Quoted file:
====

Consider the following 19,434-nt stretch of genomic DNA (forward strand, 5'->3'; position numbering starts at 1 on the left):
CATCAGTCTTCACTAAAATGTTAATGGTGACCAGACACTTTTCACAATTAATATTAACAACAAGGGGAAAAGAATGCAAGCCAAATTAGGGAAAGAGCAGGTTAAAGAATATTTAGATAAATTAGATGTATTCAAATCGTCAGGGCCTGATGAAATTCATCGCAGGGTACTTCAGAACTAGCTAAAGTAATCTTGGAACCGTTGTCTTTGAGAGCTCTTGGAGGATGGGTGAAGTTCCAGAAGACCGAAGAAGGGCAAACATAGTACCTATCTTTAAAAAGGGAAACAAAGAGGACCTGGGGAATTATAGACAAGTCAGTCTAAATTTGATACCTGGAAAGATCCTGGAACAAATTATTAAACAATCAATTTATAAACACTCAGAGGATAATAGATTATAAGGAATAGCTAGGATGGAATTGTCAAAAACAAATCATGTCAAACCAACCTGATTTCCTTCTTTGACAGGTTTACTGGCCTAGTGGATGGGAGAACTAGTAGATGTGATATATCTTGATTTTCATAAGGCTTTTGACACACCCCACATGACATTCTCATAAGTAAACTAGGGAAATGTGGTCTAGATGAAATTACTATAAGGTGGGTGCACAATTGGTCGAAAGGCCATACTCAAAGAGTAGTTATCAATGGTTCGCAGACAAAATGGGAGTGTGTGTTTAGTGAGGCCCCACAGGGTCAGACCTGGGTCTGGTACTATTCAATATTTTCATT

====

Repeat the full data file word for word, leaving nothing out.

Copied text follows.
Consider the following 19,434-nt stretch of genomic DNA (forward strand, 5'->3'; position numbering starts at 1 on the left):
CATCAGTCTTCACTAAAATGTTAATGGTGACCAGACACTTTTCACAATTAATATTAACAACAAGGGGAAAAGAATGCAAGCCAAATTAGGGAAAGAGCAGGTTAAAGAATATTTAGATAAATTAGATGTATTCAAATCGTCAGGGCCTGATGAAATTCATCGCAGGGTACTTCAGAACTAGCTAAAGTAATCTTGGAACCGTTGTCTTTGAGAGCTCTTGGAGGATGGGTGAAGTTCCAGAAGACCGAAGAAGGGCAAACATAGTACCTATCTTTAAAAAGGGAAACAAAGAGGACCTGGGGAATTATAGACAAGTCAGTCTAAATTTGATACCTGGAAAGATCCTGGAACAAATTATTAAACAATCAATTTATAAACACTCAGAGGATAATAGATTATAAGGAATAGCTAGGATGGAATTGTCAAAAACAAATCATGTCAAACCAACCTGATTTCCTTCTTTGACAGGTTTACTGGCCTAGTGGATGGGAGAACTAGTAGATGTGATATATCTTGATTTTCATAAGGCTTTTGACACACCCCACATGACATTCTCATAAGTAAACTAGGGAAATGTGGTCTAGATGAAATTACTATAAGGTGGGTGCACAATTGGTCGAAAGGCCATACTCAAAGAGTAGTTATCAATGGTTCGCAGACAAAATGGGAGTGTGTGTTTAGTGAGGCCCCACAGGGTCAGACCTGGGTCTGGTACTATTCAATATTTTCATT